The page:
Family: Coulteria Platyloba (Caesalpinia)
Origin: Tropical areas of Mexico and Central America.
Common Names: Paela, Aripin, Mexican Permambuco, Orange Heart.
Tree Characteristics: Chakte Viga is known as tropical hardwood. The average height of the tree is 20-30 feet tall with a trunk approximately 1-2 feet in diameter.
Wood Appearance: Chakte Viga wood has a fine, even texture with a good natural luster. The Woodgrain is usually straight, although sometimes it can be interlocked. Heartwood color ranges from bright orange to golden brown. Sapwood color ranges from pale white to yellow. Chakte Viga’s color tends to deepen with age and exposure.
Density: Average reported specific gravity ranges from .78 to .93 with an average dried weight of 58 pounds per cubic foot. Janka Hardness is 2,250 pounds of force.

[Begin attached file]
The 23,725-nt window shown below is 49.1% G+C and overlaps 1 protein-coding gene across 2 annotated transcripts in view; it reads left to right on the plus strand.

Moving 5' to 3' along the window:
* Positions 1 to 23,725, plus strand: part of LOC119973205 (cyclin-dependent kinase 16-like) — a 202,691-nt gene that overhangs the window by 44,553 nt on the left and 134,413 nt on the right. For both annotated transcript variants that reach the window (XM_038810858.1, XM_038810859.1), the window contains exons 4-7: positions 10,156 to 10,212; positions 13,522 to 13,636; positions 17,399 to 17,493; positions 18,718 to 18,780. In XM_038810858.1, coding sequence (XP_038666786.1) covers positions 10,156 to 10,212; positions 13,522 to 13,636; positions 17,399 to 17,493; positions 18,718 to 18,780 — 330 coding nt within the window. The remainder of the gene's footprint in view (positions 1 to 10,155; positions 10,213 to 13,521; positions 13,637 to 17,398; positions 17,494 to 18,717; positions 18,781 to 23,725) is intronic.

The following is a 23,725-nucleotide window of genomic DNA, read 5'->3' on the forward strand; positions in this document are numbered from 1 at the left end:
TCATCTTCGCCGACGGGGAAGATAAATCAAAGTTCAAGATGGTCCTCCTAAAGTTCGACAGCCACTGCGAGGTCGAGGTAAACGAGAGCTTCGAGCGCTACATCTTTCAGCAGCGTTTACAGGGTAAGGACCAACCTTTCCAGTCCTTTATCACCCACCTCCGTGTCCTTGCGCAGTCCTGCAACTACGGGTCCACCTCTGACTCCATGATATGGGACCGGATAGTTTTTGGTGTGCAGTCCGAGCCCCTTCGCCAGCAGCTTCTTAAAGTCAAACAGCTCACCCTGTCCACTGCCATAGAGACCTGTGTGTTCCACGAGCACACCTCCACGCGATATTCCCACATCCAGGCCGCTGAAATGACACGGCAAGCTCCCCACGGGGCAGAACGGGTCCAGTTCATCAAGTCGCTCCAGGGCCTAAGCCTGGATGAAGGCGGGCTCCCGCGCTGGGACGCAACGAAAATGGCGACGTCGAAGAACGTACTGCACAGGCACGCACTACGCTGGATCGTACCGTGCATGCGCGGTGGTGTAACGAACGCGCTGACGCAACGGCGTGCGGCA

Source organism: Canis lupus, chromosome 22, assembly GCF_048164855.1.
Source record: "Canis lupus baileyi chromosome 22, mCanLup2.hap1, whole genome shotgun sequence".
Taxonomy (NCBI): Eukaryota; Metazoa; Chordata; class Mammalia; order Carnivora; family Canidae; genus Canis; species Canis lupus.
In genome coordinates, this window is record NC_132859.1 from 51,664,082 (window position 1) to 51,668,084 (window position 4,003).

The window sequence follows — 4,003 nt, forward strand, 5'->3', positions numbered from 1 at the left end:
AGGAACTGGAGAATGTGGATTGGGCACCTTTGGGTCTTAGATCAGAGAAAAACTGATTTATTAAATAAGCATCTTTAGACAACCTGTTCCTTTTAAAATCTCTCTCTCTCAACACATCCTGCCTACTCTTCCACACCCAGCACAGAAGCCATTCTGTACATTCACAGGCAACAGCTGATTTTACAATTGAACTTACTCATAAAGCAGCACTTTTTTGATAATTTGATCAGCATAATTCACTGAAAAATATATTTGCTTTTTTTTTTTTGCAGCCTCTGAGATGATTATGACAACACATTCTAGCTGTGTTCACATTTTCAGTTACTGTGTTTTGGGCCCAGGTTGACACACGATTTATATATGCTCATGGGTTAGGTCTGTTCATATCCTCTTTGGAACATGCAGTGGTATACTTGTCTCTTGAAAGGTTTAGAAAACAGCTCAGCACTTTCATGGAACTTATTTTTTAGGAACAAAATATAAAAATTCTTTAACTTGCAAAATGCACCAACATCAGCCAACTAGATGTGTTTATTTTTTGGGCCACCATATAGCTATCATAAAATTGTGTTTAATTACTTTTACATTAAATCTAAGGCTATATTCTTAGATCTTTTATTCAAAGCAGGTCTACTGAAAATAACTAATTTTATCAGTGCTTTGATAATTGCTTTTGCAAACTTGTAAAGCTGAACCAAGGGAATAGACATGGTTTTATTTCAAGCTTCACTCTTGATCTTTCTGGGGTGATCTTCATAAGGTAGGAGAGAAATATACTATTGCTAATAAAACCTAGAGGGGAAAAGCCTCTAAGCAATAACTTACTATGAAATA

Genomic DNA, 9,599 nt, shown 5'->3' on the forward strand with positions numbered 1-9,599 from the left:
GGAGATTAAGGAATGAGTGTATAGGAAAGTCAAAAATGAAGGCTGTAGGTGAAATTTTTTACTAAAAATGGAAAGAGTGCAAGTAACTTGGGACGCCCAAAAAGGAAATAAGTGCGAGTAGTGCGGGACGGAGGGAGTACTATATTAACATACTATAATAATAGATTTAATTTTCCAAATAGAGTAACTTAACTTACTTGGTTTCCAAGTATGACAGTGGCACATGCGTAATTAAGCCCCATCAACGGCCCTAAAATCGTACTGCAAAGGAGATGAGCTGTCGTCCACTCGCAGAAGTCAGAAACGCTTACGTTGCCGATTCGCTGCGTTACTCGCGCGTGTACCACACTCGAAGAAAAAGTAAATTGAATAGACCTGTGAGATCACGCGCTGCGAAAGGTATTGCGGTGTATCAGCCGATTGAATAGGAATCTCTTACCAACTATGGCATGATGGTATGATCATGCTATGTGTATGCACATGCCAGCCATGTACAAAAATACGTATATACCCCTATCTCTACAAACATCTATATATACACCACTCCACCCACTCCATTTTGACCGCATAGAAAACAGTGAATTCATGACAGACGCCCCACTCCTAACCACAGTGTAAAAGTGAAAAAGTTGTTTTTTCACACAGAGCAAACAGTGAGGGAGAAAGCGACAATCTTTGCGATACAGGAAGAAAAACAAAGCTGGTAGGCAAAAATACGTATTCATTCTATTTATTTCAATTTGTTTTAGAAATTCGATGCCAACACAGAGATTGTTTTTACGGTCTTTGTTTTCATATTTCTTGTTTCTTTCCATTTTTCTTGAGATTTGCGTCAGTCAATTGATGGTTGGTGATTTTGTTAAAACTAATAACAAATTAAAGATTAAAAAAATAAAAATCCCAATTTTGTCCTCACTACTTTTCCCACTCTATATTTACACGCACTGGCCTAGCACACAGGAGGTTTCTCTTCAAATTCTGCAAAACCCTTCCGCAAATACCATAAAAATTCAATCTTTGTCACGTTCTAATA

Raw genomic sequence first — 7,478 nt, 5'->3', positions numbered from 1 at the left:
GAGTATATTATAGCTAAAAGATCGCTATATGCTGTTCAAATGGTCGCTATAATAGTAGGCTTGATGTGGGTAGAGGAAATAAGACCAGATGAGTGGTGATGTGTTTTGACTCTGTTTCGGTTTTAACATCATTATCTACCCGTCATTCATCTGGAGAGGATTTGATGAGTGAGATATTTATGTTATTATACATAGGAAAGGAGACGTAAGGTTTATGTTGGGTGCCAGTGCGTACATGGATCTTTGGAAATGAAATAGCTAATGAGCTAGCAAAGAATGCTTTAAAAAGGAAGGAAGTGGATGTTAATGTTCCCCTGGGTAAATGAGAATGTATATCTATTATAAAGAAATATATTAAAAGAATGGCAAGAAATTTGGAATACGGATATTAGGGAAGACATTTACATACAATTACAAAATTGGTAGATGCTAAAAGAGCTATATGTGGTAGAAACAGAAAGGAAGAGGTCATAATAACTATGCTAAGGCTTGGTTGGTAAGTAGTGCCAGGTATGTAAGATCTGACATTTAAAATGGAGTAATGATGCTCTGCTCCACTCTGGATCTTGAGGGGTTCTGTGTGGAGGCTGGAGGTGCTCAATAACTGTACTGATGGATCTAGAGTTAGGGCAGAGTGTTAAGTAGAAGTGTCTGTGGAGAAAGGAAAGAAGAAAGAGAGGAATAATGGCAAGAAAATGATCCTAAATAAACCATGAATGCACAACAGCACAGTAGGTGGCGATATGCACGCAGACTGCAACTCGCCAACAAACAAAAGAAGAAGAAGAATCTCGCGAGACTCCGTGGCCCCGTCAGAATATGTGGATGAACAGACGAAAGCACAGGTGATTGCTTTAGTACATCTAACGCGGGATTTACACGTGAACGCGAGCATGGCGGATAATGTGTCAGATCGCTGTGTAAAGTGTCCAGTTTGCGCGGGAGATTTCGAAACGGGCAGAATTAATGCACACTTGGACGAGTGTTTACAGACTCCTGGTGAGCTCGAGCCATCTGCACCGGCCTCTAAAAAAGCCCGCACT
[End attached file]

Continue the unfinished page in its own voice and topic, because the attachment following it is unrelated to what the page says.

Drying and Shrinkage: Chakte Viga dries very well, but slowly due to its density. Average reported shrinkage values are: 2.8% Radial, 8.2% Tangential, 10.6% Volumetric.
Working Properties: Chakte Viga turns very well, despite its density. The wood can be sanded to a very high lustre, finished easily and is stable when dry. It also glues very well. Since Chakte Viga turns well, can be shaped to fine detail, and buffed to a glossy polish it is valued by jewelers for inlays. Generally, Chakte Viga responds well to most machining operations. Although, interlocked grain can result in tear outs.
Durability: Chakte Viga is considered rot and termite resistant. This wood has been used as fence post material with reports stating that the wood lasts up to one hundred years in the ground.
Uses: Chakte Viga shares many of the same excellent acoustic properties as its closest relative and more famous Brazilwood which is used for violin bows. The wood can also be used for inlays, fine furniture, flooring, turnery, pens, and cabinetry.
Availability: Chakte Viga import prices tend to be quite high. Larger pieces of lumber can be hard to find, although smaller pieces used for turning projects are more readily available.